1.01.2009

Graphic Novel Of The Month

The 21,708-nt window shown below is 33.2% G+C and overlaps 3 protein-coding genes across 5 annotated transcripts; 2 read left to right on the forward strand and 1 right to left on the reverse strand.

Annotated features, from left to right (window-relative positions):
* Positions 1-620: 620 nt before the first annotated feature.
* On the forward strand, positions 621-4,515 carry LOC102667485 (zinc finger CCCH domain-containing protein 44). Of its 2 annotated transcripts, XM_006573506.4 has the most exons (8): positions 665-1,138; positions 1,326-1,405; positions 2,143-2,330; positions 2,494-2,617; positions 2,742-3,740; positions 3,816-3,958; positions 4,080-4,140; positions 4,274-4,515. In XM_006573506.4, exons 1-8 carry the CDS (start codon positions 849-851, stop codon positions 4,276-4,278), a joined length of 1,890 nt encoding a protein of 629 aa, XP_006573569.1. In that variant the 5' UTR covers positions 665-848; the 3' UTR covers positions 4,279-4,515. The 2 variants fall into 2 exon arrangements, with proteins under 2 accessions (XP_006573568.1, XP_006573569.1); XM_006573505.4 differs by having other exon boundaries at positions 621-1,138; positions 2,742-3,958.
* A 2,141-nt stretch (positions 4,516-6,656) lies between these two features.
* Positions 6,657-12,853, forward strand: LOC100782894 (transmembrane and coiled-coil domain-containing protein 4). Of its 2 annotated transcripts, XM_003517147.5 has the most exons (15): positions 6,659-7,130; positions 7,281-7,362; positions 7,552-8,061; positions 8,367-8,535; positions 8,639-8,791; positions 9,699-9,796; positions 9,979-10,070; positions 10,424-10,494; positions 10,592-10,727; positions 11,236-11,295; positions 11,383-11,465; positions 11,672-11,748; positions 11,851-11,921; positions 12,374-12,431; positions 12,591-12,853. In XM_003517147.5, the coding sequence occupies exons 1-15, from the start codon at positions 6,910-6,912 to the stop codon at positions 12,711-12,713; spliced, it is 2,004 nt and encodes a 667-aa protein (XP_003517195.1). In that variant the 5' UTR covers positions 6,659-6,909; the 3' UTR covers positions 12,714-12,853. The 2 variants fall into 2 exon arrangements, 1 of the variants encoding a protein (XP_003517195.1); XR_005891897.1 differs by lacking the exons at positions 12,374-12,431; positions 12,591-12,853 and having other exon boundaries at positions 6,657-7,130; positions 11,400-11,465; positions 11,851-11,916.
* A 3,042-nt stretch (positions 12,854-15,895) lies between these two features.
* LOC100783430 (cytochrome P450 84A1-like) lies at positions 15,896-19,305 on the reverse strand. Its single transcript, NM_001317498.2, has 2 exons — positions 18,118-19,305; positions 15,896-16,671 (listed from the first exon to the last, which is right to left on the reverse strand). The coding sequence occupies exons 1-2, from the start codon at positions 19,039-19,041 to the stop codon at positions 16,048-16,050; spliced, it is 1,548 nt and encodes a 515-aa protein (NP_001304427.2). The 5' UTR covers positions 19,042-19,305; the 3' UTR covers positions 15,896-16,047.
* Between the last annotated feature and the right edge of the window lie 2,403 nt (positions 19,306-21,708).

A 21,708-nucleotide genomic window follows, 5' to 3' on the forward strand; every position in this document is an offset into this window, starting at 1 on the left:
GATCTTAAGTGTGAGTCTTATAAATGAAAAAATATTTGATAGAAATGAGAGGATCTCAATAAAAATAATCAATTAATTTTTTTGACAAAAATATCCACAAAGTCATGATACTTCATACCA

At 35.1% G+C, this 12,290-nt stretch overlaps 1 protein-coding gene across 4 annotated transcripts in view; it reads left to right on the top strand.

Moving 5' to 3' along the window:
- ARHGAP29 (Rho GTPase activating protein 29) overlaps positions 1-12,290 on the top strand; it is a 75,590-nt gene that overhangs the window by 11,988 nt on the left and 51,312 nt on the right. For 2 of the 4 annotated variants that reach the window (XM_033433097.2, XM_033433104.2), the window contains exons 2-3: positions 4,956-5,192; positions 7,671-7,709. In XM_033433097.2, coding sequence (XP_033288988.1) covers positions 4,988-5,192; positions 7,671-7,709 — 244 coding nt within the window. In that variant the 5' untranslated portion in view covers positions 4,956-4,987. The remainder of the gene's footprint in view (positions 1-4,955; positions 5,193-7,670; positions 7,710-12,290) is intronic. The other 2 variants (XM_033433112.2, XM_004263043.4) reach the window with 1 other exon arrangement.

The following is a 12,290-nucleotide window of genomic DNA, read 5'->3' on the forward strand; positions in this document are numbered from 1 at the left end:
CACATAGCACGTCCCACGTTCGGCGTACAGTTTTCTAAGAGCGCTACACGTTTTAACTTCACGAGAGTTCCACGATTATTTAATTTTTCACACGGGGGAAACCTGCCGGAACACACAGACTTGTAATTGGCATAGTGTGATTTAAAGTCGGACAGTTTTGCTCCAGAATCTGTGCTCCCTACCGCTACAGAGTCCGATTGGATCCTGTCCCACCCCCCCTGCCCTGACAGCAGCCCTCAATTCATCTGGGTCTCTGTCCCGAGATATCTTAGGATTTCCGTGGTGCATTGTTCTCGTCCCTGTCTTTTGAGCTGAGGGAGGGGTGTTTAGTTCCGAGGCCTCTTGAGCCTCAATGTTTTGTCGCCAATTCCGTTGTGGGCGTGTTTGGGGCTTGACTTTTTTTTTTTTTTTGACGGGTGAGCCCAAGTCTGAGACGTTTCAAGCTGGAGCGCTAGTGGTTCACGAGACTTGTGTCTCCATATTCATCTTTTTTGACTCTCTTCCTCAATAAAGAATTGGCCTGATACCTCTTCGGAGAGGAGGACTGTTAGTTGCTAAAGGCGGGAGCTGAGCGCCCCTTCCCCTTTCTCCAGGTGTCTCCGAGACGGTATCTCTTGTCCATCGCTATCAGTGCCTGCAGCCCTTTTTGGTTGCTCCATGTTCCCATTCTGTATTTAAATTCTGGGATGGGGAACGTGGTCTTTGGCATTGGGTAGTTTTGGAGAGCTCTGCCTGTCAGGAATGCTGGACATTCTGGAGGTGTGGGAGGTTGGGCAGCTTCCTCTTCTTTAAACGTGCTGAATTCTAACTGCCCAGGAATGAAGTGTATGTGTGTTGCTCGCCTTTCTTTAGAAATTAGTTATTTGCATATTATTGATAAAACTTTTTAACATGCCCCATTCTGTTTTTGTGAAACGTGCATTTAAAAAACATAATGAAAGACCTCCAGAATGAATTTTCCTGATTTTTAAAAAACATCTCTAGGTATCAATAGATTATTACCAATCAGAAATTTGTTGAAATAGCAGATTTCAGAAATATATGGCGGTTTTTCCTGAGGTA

The Hot Breath of War (Sparkplug): Trevor Alixopulos’ collection of six short stories is uneven like many anthology style collections, whether they include multiple contributors or works of just a single creator. The Hot Breath of War is also plagued by a couple of obvious typos that jut out and break what would otherwise be an enjoyable experience. It still sounds like I’m damning with faint praise, but some of the shorts do resonate stronger than others. The couple of pieces I liked, well, I actually loved. My favorite story, “And His Breath is Hot,” centers on a war refugee returning home and his encounter with a young girl off to bury her deceased mother. This short is a jumble of beautiful contradictions. We’re unsure if the protagonist won his war, and judging by his reaction, he seems to question just what “winning” such a conflict means exactly. The girl he encounters is at a precarious age which causes her to defy any sort of pre-conceived notion about her role or relationship with the soldier. “No. I am too young, or too old to be anything to you,” she says. She’s too old to be a daughter that he would tenderly care for, and too young to be a lover that he would take. “A Journey in Time” is also quite interesting. The panel layouts are soft and unique, and the expressive figures within them make the book worth checking out for these 15 pages alone. This short revolves around swirling urban identities that overlap with poetic lines like “I walk the same streets here, waiting for them to weave into my memory.” This book is a departure from Alixopulos’ earlier work Mine Tonight, which was a superb crime caper and offered a more cohesive narrative. The Hot Breath of War plays looser; it is ethereal and haunting. Like the best images and lines, parts of it linger with you long after you’re done reading. As with all anthologies or collections of shorter works, each piece isn't always successful, but this was an interesting experiment that pays off with bits like the stinging observation about modern US desert campaigns, and connects strongly about half the time. Like so many Sparkplug creators, Trevor Alixopulos is one to watch, and I’ve committed to picking up any of his future works. Grade A-.

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